I wondered why we were left alone for so long. I was waiting for someone to come in and tell us what to do next and the staff was waiting for us to finish saying good-bye. Mother stayed warm for 4 hours, and looked as if she was only sleeping. Her fingers were nimble and her color looked normal. But when she began to feel cool, I couldn’t take it any longer. I was done with my goodbyes and it was time for the next step.
I went in search of an employee and asked, “What do we do now?” She asked what her plans for internment were. “Mom wants to be cremated and buried with the family in Michigan.” I explained.
“Well, which crematory are you using?” She kindly asks. This was a subject brought up two weeks ago by the visiting hospice Chaplin, who promised to give us some local options. Another ball dropped by this hospice group. He never got back to us.
After being given 3 options, we made a decision. Within 20 minutes mom was removed from hospice, draped by a royal blue crushed velvet blanket. This would be the last time I would ever see my mother.
To save time and understanding how I emotionally handle issues like this, we immediately head over to the crematory to make all the arrangements. I have always had a delayed reaction with my feelings. I’m fine during a major issue, solid as a rock some say, but give me time to think about it and allow it to sink in…well then I fall apart and often become a major mess. So, this had to be done now, today, while I’m in my “take care of business zone.”
I know mother was going to die, but 4 days ago she was flipping through a Pottery Barn catalog to buy furniture and only went to Hospice House to “regulate” her pain medication!
This all happened too quickly. Perhaps for the best, but I can’t help thinking mistakes were made, people were irresponsible, and I was just too tired to keep up with it all. I did the best I could, given my own health issues.
The nursing home failed to send mother to the hospital when she requested. She was wrongly sent to the hospital on a “non-emergency” and redirected to a hospital that was unfamiliar with her case history. Then, hospice failed ME miserably. But, to be fair they did take good care of mother with the exception of not changing her colostomy bag, which I will never forgive them for.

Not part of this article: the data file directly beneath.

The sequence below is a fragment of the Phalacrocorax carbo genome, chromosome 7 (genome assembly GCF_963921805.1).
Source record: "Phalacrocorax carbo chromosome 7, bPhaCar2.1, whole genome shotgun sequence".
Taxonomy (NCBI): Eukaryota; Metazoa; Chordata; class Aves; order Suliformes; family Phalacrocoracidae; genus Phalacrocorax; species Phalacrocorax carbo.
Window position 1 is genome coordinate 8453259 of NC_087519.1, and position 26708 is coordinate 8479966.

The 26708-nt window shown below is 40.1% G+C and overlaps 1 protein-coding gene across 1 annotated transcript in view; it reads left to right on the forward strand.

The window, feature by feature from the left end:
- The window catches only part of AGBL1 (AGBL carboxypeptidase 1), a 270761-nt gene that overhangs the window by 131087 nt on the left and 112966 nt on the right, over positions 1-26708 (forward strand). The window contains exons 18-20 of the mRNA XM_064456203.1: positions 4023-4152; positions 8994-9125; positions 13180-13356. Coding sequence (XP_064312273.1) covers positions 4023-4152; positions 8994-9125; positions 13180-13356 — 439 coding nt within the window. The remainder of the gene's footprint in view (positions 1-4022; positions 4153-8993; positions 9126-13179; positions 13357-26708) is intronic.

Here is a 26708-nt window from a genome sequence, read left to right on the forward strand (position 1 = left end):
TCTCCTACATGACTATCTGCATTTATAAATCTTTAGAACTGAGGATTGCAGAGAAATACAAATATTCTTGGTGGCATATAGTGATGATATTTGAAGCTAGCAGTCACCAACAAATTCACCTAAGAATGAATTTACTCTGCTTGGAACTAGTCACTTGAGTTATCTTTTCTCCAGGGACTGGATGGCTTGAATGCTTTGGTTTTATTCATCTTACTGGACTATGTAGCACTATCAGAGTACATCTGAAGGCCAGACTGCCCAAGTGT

When I finally unpacked mom’s bag that was sent home with all of mom’s personal effects, I had a good long cry. The Valentine’s Day card and huge heart shaped box of candy were never opened. It broke my heart.
I have been asked by a few people why I would air such a personal story for all to read. It was actually moms’ idea. When she was in the hospital, just before she agreed to hospice, I took a picture of her in her hospital bed.
She asked me to make a video for my blog. When I asked, “Why would you want me to do that?” She responded by saying, “If I can save just ONE person and get them to quit smoking, it would be worth it. I know I did this to myself, but smoking killed me and my second hand smoking might have caused your cancer. I want people to learn from my mistakes.”
I love you momma, rest in peace.
The circle of life continues...another is born.
I can still hear my mother saying, "I gotta pee!" Benjamin Franklin once said, "In this world nothing can be said to be certain, except death and taxes." After watching this video and seeing the circle of life beginning anew, I'd have to add... "and ya gotta pee!"